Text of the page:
145. Patient-reported outcomes of Hip Arthroscopy after Periacetabular Osteotomy (PAO) in dysplastic patients compared with a matching femoroacetabular impingement (FAIS) cohort. A minimum of two-year follow-up data from the Danish Hip Arthroscopy Registr
Bjarne Mygind-Klavsen, Bent Lund, Torsten Grønbech Nielsn, Martin Lind
Bjarne Mygind-Klavsen: (MD), Department of Orthopedics, Aarhus University Hospital; Bent Lund: (MD), Dept. of Orthopedics, H-HiP Research Unit, Horsens Regional Hospital; Torsten Grønbech Nielsen: (PT), Department of Orthopedics, Aarhus University Hospital; Martin Lind: (MD, DMSc, PhD), Department of Orthopedics, Aarhus University Hospital.

Background: In theory, the purpose of the osteotomy is to reorientate the acetabulum and thereby unloading the acetabular rim and resolve symptoms from the intraarticular abnormalities. Unfortunately, the risk of additional hip arthroscopy after the PAO procedure, due to intraarticular symptoms, has been reported between 2-11%.
Aim: The purpose of this study was to report a minimum of two-year follow-up of additional hip arthroscopy after PAO and compare patient-reported outcome with a matched cohort of patients treated with hip arthroscopy due to FAIS with data from DHAR.
Materials and Methods: Inclusion criteria in the study cohort were PAO-surgery resulting in an additional hip arthroscopy procedure. The control group consisted of FAIS patients in DHAR undergoing primary FAIS hip arthroscopy procedure, defining the FAIS cohort. The FAIS patients were assessed for eligibility according to radiological findings such as cam, pincer, or mixed type impingement. In the two cohorts, the Copenhagen Hip and Groin Outcome Scores, HAGOS, were evaluated. Other non-FAIS patients treated with hip arthroscopy or other hip related surgery, previous hip conditions such as Legg-Calvé-Perthes disease, avascular necrosis, patients without baseline and/or two-year follow-up patient-reported outcome measures or otherwise lost to follow-up, were excluded.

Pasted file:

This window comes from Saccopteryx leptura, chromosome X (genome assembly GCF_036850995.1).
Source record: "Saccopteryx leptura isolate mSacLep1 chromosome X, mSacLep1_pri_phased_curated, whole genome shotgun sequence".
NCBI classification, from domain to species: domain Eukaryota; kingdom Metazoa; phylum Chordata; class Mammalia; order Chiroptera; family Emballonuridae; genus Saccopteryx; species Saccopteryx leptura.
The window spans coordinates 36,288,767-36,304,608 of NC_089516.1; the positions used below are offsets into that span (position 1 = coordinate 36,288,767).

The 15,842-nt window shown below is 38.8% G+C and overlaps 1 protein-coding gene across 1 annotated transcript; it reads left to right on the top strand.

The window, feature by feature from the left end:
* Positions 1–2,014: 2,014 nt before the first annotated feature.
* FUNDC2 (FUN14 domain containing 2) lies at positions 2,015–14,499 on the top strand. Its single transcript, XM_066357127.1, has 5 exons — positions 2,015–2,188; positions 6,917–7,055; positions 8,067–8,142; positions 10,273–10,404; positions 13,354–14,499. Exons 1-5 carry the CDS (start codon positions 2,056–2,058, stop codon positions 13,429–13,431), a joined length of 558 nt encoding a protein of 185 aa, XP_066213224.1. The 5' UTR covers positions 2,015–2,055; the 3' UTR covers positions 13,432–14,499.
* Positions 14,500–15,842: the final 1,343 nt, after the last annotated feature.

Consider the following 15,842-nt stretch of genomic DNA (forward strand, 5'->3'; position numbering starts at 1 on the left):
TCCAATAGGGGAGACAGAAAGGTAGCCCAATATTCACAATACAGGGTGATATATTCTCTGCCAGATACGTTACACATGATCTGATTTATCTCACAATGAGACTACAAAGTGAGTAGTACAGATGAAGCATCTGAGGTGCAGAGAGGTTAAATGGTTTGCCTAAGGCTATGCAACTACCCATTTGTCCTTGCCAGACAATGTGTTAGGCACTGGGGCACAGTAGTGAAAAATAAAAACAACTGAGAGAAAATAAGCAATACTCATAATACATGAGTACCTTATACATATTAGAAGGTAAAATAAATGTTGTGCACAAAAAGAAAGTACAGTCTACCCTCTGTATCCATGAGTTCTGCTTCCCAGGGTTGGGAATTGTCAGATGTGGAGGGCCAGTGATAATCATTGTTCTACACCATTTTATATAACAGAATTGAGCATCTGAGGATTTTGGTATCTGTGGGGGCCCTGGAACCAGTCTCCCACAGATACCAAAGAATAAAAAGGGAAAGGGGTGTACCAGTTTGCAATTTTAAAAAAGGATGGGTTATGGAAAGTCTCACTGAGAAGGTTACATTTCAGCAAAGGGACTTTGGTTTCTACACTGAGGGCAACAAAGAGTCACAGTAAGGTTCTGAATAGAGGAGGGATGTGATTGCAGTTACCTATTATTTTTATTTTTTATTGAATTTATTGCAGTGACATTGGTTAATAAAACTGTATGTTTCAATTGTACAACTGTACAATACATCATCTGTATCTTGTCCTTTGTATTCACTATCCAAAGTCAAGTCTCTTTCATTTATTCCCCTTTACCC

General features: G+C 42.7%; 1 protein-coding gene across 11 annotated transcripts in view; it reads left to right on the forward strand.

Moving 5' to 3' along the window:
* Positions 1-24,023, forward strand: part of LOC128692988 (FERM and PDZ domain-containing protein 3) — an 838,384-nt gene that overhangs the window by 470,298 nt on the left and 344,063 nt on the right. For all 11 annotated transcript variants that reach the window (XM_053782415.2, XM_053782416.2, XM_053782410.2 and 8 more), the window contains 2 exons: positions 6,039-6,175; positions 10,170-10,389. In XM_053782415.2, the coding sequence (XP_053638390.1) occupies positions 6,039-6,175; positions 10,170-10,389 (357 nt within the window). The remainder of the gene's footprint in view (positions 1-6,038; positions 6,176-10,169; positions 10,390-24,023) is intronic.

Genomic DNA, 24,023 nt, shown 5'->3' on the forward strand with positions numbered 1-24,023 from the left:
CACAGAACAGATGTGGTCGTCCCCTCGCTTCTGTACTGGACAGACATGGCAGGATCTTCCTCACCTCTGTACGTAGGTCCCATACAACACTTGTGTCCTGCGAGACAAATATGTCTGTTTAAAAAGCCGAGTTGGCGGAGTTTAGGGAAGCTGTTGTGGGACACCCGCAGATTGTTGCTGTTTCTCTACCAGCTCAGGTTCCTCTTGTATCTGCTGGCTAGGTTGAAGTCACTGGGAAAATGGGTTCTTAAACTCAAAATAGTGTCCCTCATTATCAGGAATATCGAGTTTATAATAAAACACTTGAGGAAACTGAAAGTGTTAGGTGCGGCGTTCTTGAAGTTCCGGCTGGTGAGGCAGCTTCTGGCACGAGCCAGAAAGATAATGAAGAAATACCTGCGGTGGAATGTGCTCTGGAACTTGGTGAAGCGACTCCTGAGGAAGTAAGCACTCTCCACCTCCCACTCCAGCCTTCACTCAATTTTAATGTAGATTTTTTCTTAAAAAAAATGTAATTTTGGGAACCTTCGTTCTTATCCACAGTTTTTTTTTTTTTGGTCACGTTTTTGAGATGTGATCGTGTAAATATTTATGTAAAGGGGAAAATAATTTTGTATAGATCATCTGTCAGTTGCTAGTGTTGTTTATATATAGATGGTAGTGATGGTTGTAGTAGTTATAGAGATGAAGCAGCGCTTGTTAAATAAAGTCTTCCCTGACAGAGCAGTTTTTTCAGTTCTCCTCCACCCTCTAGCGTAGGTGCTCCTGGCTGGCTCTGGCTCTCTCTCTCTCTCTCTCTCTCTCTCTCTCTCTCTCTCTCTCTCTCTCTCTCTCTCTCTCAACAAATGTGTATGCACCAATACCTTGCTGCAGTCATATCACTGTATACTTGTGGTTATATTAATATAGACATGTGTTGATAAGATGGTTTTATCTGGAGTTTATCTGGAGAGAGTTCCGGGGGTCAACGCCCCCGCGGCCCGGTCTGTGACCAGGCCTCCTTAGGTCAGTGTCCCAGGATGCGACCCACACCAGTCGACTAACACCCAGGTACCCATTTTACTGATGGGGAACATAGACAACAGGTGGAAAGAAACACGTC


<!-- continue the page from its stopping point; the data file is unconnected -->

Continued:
Results: A total of 65 patients were included in the study cohort and the FAIS cohort consisted of 260 patients after matching. HAGOS improved significantly in all subscales from preoperatively to two-year follow-up between 8.3 and 15.7 points in the study cohort. The improvement was inferior to FAIS improvements, 15.8 and 25.9 points. According to HAGOS subscales, 44.6- 56.9% and 24.6-36.9% achieved Minimal Important Clinical Difference, MCID, and Patient Acceptable Symptom State, PASS respectively and inferior compared to FAIS cohort.
Interpretation / Conclusion: This study demonstrates, in PAO treated patients, significant HAGOS improvements after additional hip arthroscopy. Unfortunately, only 50% and 30% achieved MCID and PASS respectively. These results are inferior to results after FAIS surgery.

146. Strength, function and overall health before and after surgical or conservative treatment of proximal hamstring avulsion.
Kasper Spoorendonk(1), Jens Ole Storm(2), Bohn Marie Bagger(2), Bent Lund(2), Signe Kierkegaard(1)
Department of Physio and Occupational Therapy, Horsens Regional Hospital(1) Department of Orthopedic Surgery, Horsens Regional Hospital(2)

Background: Proximal Hamstring Avulsion (PHA) is a rare injury and happens with hyperextended knee and hyper flexed hip as seen in waterskiing, football and slipping injuries. Symptoms are a large hematoma on the back of the thigh, stiffness and pain during walking and sitting and surgical repair is a treatment option. The effect of the treatment with regard to pain, function and quality of life is not well described.
Aim: The aim of the study was to investigate the effect of surgical and conservative treatment of PHA.
Materials and Methods: Patients with MRI-verified PHA were included and had either surgery or training. At baseline, at 6- and 12-months follow-up, all patients answered Perth Hamstring Assessment Tool (PHAT), Hip Sports Activity Scale (HSAS), an overall-health Visual Analog scale and had their knee flexion strength measured at 30 degrees using a handheld dynamometer.
Results: 13 patients had surgery (mean age 51±15, 46% females, 15 days after injury) and 13 patients had supervised training (mean age 50±17, 46% females, 64 days after injury). In the surgical group, the median PHAT score increased from 41 to 70 to 82 (p<0.001), their overall health: 50 to 80 to 80 (p=0.025) and their HSAS: 0 to 3 to 3 (p<0.01). In the training group, the PHAT score increased from 51 to 68 to 77 (p<0.001). Overall health improved from 69 to 75 to 80 (p=0.025), while HSAS went from 0 to 1 to 1 (p<0.01). Median knee strength improved in the surgical group from 0.22 to 0.67 to 1.07 Nm/kg (<0.001) and in the training group from 0.24 to 0.44 to 0.48 Nm/kg (p<0.001).